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JEL Code: O13, QO1, Q12.
Isanta-Muñoz, F., Moyano-Salvago, R., Villarroel-Molina, O., García de Tena, A., and Barba-Capote, C. (2020). Process management in the traceability system LeTrA Q of goat and sheep milk in Andalusia, Spain, Esic Market Economics and Business Journal, 51(2), 341-359. Doi: 10.7200/esicm.166.0512.3Download in PDF Format
The various food crises that the European Union have experienced in the late 20th century, as, for example, the bovine spongiform encephalopathy or “mad cow disease” (1996) or the use of dioxins in broiler chicken feed manufacturing (1999), confirm the lack of a system to collect and analyse data at the Community level on the food supply chain. This fact has forced the establishment of a data collection and analysis system by the health authorities. The implementation of a comprehensive traceability process in food and animal feeding companies allowed specific and precise product recalls to be carried out and informed consumers and control officials, thus avoiding further disruption in case of food security issues (Isanta et al., 2018; UE, 2002). Accordingly, the Member States undertook procedures for food crisis management and prevention. These organizational procedures should allow better coordination of efforts and determine the appropriate measures, depending on the best scientific information. Therefore, the revised processes should consider the responsibilities of the Competent Authorities and provide their technical and scientific support as a recommendation in the case of a food crisis. The European Union (EU) established in 2002 Regulation 178/2002, strict regulations on food hygiene, locating the responsibility of safe food production on the different agents that intervene throughout the food chain (EU, 2002). For several years, specific regulations on the hygiene of food coming animal origin have been developed, which allow the traceability of food at all stages of production, transformation, and distribution (MAPA, 2004; UE, 2004a, 2004b; MAPA, 2008). Therefore, since 2004, the identification and registration of agents were regulated, as well as the establishments, containers, and movements of raw milk (MPR, 2011), and it established a computer traceability management system based on barcodes named LeTrA Q in 2012 (MAPA, 2011). Production decision-making requires a systemic and dynamic approach, the interactions between the different elements of the system are contemplated, and the company is organized in a market context (Vilaboa-Arroniz, 2013; Villarroel- Molina et al., 2019). Management implies knowledge of the industry itself, and the human factor that integrates it (De-Pablo-Heredero and Blanco-Jiménez, 2013). Besides, it is materialized through decision-making and activates the functioning of planning processes, which generate data that is subsequently analysed (de Pablos-Heredero et al., 2012). Process management is the set of actions aimed at optimizing work in the company and pursues the improvement of an organization’s activities by identifying, describing, registering, selecting and, continuously improving processes (De-Pablos-Heredero and Blanco-Jiménez, 2013; Isanta et al., 2018). Therefore, the study of process management has proven to be useful for improving operating procedures that further reduce the risk of a food crisis, and favour the implementation of preventive and corrective measures, which contribute to guaranteeing food security. Consequently, this paper aims to analyse the process management in the traceability system LeTrA Q of goat and sheep milk, and thus contribute to the knowledge of the business value chain.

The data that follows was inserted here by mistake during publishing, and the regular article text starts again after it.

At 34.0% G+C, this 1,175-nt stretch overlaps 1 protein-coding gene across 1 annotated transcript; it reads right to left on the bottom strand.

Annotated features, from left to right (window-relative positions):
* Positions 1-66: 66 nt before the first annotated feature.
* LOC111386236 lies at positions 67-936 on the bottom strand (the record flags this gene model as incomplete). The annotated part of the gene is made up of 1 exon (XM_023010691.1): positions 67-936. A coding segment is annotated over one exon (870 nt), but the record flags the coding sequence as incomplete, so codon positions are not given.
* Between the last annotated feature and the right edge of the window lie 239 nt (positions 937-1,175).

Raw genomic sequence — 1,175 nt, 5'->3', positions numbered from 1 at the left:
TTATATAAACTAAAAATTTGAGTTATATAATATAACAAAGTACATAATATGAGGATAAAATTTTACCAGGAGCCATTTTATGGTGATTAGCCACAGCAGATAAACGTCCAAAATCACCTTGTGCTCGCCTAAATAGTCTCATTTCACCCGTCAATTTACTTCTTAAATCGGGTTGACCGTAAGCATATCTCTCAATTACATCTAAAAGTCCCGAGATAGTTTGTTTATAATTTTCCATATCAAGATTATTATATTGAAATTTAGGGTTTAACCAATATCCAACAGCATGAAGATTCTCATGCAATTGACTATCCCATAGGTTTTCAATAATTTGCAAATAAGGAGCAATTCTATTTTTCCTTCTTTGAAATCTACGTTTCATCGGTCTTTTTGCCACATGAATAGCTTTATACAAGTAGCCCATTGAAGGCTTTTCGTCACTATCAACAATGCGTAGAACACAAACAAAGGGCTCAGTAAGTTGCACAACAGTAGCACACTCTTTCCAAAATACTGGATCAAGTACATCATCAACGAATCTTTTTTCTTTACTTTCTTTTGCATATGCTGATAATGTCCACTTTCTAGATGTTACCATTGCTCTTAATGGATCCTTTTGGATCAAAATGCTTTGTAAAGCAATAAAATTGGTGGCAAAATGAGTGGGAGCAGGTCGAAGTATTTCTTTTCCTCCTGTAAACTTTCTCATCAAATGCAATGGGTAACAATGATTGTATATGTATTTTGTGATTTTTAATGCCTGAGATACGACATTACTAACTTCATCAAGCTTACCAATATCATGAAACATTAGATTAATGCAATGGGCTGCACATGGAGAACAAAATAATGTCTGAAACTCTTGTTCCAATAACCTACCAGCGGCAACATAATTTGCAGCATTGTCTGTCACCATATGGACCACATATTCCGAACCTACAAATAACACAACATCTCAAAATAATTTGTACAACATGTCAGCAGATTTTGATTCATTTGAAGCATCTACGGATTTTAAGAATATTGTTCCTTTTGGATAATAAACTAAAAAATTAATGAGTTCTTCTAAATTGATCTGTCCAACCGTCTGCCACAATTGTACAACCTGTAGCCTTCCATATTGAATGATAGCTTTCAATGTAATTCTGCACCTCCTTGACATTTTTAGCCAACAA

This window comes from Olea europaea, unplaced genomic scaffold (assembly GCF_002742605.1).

The dairy sector in Spain and Andalusia
In the European Union, with 4% of the total, Spain is the 7th country producing cow milk. The country’s production ascends to the first positions over sheep milk, Spain occupies the first position with 17% of the total, and goat milk, with which the country reached 2nd place and 22% of the total (MAPA, 2019). The dairy sector is strategic in the Spanish agri-food industry due to its economic importance and contribution to maintaining the living condition of the rural population. An 88.9% of the total milk produced by Spanish farmers comes cows, 5.7% sheep, and 5.4% goats (FEGA, 2018). Within the livestock sector, the dairy sector is the second in importance, generating nearly 12,000 million euros a year throughout the entire dairy production and transformation chain and employing about 80,000 people, thus favouring other sectors of the economy, as the logistics industry (MAPA, 2019). According to the goat census in 2018, Spain occupies the second position in the European Union after Greece. Specifically, although Greece leads the production (32% of the European goat population), Spain has around 3 million heads, which corresponds to 25% of the total. On the other hand, Romania and France occupy the third and fourth positions, respectively (MAPA, 2019). In 2016, the quantity of goat milk produced in Spain farms was approximately 507 million litters. In the country, Andalusia is the main producer (40.7%), followed by Castilla La Mancha (17.6%), Canarias (12.5%), Extremadura (7.8%), and Castilla y León (5.4%). The remaining Autonomous Communities represent less than 2% of the total production (MAPA, 2019). Furthermore, Castilla y León (42%), and Castilla La Mancha (37%) are the two major producers of dairy sheep in Spain, according to the breeding females’ census of 2018. Besides, Extremadura ranks third (6.5%), followed by Navarra (3.9%), and País Vasco (3.3%). However, the Andalusian sheep industry (minority within the sector at the state level), amounts to 1.8% of the national total, which is slightly more than 40,000 breeding females of the approximately 2,255,000 sheep milk registered in Spain (MAPA, 2019). The milk sheep Spanish production in 2016 was 544 million litters, prominent in Castilla y León (53.7%), and Castilla La Mancha (33%), followed far behind by Navarra (2.84%), and Madrid (2.73%). Nevertheless, Andalusia, Extremadura, and País Vasco showed low values, under 2%. The production in the remaining Autonomous Communities contributes less to the dairy sheep industry (MAPA, 2019).